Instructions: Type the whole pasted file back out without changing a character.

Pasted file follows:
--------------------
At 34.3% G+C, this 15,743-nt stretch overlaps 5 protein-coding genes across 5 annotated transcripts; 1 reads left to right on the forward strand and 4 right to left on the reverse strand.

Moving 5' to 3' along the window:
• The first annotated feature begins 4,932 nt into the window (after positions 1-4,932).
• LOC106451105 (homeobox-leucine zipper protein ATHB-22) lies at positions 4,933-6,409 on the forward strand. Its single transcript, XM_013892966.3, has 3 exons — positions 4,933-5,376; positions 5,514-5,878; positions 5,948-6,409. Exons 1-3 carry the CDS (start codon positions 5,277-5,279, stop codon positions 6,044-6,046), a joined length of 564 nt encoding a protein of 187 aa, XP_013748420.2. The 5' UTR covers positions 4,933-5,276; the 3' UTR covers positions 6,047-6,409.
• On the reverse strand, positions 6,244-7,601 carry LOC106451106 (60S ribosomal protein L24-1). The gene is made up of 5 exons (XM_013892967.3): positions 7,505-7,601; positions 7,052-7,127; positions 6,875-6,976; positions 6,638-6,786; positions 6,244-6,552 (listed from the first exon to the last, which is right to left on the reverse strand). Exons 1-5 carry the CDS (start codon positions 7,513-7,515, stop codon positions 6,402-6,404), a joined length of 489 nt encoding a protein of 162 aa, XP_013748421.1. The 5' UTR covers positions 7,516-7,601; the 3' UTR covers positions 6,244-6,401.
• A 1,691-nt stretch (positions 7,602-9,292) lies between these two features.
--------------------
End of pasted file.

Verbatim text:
At 34.3% G+C, this 15,743-nt stretch overlaps 5 protein-coding genes across 5 annotated transcripts; 1 reads left to right on the forward strand and 4 right to left on the reverse strand.

Moving 5' to 3' along the window:
• The first annotated feature begins 4,932 nt into the window (after positions 1-4,932).
• LOC106451105 (homeobox-leucine zipper protein ATHB-22) lies at positions 4,933-6,409 on the forward strand. Its single transcript, XM_013892966.3, has 3 exons — positions 4,933-5,376; positions 5,514-5,878; positions 5,948-6,409. Exons 1-3 carry the CDS (start codon positions 5,277-5,279, stop codon positions 6,044-6,046), a joined length of 564 nt encoding a protein of 187 aa, XP_013748420.2. The 5' UTR covers positions 4,933-5,276; the 3' UTR covers positions 6,047-6,409.
• On the reverse strand, positions 6,244-7,601 carry LOC106451106 (60S ribosomal protein L24-1). The gene is made up of 5 exons (XM_013892967.3): positions 7,505-7,601; positions 7,052-7,127; positions 6,875-6,976; positions 6,638-6,786; positions 6,244-6,552 (listed from the first exon to the last, which is right to left on the reverse strand). Exons 1-5 carry the CDS (start codon positions 7,513-7,515, stop codon positions 6,402-6,404), a joined length of 489 nt encoding a protein of 162 aa, XP_013748421.1. The 5' UTR covers positions 7,516-7,601; the 3' UTR covers positions 6,244-6,401.
• A 1,691-nt stretch (positions 7,602-9,292) lies between these two features.